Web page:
Now it's time to fire the clay into true ceramic! Several processes are involved, but mainly, the firing process mainly drives out water (only some water evaporates, and the rest is physically trapped or chemically bound), burns off organic material, changes the crystal structure of quartz components ("quartz inversion"), and sinters particles together.
My "kiln" at the moment is nothing but a Weber grill. The temperatures on the rack where you would normally put food only get up to maybe 600-800 degrees, but by completely burying clay wares in charcoal, the temperatures can get up to the roughly 1800+ degrees needed to begin to make true, low-fire earthenware ceramics (bisque temperature). The whole heating process needs to proceed SLOWLY. For more information, google "firing schedules." Details are beyond the scope of this blog, unless people are interested.
I'm firing simple bricks for now, to be used later as kiln components for a proper homemade ceramic kiln. The orange bricks in the photos are ones I fired earlier, and have painted with a homemade ash glaze as test pieces for glazing. This is simply part potash and part local clay, mixed with water and painted onto the pieces then left to dry in place. You can see the grayish ash on top of them (see future blog posts for more details).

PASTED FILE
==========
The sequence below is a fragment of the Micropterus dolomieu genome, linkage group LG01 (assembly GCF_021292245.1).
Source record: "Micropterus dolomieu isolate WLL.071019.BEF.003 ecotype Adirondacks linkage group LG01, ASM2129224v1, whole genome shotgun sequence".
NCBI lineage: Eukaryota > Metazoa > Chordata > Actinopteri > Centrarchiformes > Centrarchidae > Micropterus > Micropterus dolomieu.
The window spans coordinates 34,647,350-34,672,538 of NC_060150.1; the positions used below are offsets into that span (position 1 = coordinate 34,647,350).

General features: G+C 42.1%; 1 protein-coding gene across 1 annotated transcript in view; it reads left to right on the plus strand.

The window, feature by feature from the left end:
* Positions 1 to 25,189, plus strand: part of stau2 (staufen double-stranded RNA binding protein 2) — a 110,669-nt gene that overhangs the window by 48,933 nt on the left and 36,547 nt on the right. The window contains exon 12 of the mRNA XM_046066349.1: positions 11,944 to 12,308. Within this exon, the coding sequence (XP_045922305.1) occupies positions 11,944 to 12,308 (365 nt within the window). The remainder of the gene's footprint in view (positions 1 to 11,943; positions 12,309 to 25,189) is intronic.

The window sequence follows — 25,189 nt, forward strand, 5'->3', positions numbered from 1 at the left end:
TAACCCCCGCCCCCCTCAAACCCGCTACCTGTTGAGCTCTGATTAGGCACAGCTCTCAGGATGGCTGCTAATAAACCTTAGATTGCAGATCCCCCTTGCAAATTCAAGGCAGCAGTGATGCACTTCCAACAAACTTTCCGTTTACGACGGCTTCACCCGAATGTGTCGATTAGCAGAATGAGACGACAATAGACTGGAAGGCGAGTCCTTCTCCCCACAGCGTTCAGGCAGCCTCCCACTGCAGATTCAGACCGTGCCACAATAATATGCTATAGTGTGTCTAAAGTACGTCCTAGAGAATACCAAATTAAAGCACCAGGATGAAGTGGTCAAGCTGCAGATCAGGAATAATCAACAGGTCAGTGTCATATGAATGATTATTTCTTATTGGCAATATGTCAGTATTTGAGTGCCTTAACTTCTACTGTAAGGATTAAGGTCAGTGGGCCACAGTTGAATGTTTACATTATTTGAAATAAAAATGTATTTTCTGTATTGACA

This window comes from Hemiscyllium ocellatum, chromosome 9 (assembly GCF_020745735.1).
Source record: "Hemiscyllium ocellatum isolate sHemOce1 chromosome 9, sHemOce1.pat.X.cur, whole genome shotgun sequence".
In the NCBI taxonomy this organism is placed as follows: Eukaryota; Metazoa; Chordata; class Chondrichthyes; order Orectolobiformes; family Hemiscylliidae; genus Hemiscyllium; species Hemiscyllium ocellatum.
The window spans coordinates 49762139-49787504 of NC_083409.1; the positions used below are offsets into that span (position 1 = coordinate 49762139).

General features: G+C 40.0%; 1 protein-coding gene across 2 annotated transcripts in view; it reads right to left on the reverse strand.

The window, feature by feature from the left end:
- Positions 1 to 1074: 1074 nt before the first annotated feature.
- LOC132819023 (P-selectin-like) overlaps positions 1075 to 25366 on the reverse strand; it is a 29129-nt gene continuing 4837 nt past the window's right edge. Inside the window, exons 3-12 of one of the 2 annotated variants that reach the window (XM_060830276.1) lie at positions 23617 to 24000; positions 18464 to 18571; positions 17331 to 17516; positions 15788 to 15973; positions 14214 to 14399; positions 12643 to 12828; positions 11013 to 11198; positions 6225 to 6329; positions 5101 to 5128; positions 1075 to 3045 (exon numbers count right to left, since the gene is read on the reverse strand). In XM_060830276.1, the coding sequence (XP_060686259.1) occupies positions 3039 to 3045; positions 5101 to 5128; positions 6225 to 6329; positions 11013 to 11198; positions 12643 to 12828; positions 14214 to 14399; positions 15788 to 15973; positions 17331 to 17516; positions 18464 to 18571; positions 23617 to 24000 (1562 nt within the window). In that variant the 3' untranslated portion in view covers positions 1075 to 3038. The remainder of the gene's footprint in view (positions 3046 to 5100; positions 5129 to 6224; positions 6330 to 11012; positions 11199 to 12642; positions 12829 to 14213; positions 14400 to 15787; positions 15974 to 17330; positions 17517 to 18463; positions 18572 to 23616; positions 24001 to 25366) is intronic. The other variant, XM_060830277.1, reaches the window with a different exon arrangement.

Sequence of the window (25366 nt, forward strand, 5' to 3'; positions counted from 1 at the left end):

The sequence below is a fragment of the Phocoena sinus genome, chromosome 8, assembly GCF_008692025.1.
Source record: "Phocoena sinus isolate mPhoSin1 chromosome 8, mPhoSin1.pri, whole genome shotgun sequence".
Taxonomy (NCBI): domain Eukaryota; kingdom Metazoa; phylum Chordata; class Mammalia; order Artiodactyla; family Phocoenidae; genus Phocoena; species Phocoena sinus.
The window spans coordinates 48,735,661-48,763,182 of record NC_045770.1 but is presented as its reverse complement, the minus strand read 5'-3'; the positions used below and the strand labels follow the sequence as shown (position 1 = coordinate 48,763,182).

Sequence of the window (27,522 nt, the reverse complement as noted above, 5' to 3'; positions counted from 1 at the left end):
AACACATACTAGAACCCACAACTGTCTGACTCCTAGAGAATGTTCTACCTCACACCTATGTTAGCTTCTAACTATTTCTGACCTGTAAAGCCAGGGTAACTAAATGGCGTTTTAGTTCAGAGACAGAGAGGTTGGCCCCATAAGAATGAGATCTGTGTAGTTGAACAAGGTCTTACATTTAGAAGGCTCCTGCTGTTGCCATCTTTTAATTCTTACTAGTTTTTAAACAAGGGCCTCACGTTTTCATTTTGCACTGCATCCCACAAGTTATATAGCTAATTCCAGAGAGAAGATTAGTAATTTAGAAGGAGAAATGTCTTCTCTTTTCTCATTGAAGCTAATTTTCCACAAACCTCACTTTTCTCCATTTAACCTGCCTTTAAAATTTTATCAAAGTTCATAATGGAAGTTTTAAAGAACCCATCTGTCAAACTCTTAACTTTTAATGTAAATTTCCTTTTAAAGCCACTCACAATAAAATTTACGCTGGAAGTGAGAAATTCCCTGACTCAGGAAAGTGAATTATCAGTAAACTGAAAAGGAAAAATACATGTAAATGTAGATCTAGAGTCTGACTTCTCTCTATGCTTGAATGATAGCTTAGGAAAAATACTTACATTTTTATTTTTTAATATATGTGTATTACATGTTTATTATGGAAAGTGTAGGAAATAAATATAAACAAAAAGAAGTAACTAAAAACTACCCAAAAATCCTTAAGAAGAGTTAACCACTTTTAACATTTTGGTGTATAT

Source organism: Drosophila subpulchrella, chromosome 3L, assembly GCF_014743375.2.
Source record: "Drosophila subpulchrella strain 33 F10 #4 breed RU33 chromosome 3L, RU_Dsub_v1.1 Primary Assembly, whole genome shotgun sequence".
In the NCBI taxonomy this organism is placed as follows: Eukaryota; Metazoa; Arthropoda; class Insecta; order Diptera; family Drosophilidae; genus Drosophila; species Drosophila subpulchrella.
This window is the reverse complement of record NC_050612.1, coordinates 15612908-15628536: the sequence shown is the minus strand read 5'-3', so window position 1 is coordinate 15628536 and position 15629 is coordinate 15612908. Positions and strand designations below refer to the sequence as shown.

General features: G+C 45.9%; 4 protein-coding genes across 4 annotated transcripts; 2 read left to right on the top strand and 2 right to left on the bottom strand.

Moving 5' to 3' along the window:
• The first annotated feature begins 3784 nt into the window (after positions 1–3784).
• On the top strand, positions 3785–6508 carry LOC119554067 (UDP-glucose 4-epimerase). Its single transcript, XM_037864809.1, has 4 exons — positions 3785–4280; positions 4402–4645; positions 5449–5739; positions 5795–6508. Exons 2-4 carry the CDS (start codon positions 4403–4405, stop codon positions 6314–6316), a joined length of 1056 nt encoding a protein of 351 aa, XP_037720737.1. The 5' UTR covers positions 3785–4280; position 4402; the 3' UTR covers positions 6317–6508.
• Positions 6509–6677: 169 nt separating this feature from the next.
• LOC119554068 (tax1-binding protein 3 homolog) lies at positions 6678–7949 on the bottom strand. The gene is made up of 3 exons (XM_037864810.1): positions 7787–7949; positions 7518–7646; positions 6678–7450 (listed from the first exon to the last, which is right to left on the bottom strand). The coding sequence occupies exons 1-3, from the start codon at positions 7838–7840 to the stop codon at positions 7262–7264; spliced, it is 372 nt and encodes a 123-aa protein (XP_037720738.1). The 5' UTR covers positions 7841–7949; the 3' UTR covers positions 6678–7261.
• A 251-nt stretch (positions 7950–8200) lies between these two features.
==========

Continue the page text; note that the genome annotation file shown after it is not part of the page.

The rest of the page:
First, I heat up the bricks around the outside of the grill, as the coals are lighting. This very gently brings them up to ~150 degrees over the course of half an hour to an hour, driving out as much water as possible without creating expanding steam that might crack the pieces:
Next, I move the bricks into hotter and hotter zones, eventually leading to a pile in the middle. This brings them closer to maybe 400 degrees, driving out the last bits of chemically bound water.
I remove the grill and very quickly (lest the pieces start cooling off) add more fresh charcoal to the fire to make a nice bed. I pile the pieces back on top of the new charcoal bed and leave them there for maybe another half an hour or so. You can see in one of the photos below that open flames are visible from organics burning off, and the bits of grass are charring away. this is somewhere between probably 600-1000 degrees.
I did this part too quickly still and caused some black charred-looking areas, which is a sign of too little oxygen and too quick of organic fuel consumption (it has to do with the iron in the clay body reducing), but oh well, lesson learned for next time.
Once most of the organics looked burned off, I covered the pieces entirely with a layer of lump charcoal. This decreases oxygen access, so AS SOON AS POSSIBLE they need to have a forced airflow added to them at this point, or further "black coring" will occur, which is bad for your clay. I had a box fan pointed at the fire when I did it at this point, but this was probably not enough.
The upper charcoal is lighting, and you can see the red-hot core of the inside part of the grill where the pieces are. Open flames are still visible, but at this point I wouldn't be too concerned about it being organic material, it's probably just the charcoal itself. This is dull to cherry red glow around 1500 degrees maybe at this point: